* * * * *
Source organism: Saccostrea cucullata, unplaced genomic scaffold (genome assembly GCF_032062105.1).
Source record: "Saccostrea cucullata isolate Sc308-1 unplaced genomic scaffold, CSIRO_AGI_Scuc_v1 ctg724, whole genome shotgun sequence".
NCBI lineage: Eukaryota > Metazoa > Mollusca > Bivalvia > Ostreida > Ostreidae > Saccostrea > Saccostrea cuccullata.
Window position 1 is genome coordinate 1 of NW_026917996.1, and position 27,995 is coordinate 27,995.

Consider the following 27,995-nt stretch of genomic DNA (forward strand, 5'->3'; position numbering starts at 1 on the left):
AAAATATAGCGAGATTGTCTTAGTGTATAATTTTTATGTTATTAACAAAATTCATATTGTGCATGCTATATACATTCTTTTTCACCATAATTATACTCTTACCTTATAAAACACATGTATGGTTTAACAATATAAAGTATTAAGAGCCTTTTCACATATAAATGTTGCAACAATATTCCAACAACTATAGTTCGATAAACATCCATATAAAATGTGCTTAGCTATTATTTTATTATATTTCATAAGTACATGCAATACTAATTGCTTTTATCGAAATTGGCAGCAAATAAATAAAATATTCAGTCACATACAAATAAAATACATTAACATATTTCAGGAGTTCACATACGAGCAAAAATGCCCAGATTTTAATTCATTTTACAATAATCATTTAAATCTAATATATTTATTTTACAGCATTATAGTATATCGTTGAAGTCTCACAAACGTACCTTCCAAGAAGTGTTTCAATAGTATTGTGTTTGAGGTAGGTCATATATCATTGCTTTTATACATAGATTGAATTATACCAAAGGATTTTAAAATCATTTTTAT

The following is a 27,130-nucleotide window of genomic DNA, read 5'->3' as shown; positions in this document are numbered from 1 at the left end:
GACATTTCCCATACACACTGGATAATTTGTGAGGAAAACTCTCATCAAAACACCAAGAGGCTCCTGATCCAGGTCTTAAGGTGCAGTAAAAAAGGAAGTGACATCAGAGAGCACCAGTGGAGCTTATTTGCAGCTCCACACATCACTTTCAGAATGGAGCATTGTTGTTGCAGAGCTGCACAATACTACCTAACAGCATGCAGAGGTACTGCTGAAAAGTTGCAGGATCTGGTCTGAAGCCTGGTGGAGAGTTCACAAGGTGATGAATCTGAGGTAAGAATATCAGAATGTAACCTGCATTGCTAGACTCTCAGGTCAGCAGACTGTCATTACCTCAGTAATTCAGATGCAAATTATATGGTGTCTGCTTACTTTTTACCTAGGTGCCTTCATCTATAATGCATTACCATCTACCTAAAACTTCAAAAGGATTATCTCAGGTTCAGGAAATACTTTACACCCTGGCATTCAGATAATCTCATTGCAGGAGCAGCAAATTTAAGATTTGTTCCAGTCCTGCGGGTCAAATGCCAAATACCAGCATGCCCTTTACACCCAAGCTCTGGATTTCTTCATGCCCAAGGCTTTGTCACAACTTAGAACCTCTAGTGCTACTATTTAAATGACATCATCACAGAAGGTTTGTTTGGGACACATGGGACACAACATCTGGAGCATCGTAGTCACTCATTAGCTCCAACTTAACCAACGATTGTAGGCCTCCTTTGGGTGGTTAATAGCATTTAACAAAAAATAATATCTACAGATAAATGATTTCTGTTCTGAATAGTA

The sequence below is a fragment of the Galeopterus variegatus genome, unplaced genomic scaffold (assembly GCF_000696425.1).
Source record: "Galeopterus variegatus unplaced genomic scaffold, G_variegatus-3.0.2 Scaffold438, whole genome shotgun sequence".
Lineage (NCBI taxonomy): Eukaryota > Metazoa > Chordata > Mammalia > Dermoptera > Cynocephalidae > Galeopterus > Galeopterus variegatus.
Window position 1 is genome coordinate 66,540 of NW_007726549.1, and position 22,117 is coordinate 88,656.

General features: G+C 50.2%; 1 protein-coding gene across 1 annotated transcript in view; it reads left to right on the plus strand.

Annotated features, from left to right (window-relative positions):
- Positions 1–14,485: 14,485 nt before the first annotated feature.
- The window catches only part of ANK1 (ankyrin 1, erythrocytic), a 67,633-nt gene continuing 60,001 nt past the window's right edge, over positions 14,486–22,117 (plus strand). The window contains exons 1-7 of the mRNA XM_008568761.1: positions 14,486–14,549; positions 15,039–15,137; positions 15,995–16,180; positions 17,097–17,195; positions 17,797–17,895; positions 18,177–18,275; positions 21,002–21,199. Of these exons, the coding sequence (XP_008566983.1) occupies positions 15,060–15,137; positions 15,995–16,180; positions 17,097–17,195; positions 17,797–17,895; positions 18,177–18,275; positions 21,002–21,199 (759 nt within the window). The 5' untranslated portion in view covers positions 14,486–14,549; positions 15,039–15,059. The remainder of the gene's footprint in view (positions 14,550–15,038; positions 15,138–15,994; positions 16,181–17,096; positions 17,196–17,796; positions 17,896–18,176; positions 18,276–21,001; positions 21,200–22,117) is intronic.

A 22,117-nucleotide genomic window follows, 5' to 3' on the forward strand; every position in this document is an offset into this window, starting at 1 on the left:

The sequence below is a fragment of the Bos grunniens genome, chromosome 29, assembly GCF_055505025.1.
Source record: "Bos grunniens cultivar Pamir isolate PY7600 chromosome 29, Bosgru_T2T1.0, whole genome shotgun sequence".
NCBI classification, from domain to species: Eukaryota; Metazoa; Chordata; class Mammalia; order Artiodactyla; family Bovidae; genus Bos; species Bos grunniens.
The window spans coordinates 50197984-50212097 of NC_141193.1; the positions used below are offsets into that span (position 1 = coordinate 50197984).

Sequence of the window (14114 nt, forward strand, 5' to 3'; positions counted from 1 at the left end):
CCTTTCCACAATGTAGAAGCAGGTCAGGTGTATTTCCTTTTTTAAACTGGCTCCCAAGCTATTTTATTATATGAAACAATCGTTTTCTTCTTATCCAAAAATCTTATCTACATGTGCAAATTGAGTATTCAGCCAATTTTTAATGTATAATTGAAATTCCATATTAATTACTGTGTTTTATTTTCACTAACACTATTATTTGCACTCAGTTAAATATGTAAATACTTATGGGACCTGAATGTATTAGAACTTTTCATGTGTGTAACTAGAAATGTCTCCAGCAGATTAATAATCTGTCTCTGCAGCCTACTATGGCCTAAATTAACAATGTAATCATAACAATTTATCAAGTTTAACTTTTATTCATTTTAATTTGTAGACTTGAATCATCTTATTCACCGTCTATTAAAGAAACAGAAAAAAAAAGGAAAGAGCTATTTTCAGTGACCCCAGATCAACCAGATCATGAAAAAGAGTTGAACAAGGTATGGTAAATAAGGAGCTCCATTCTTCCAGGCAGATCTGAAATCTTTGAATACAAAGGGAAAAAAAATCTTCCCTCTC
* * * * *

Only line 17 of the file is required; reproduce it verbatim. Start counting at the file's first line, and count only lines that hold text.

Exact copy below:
A 22,117-nucleotide genomic window follows, 5' to 3' on the forward strand; every position in this document is an offset into this window, starting at 1 on the left: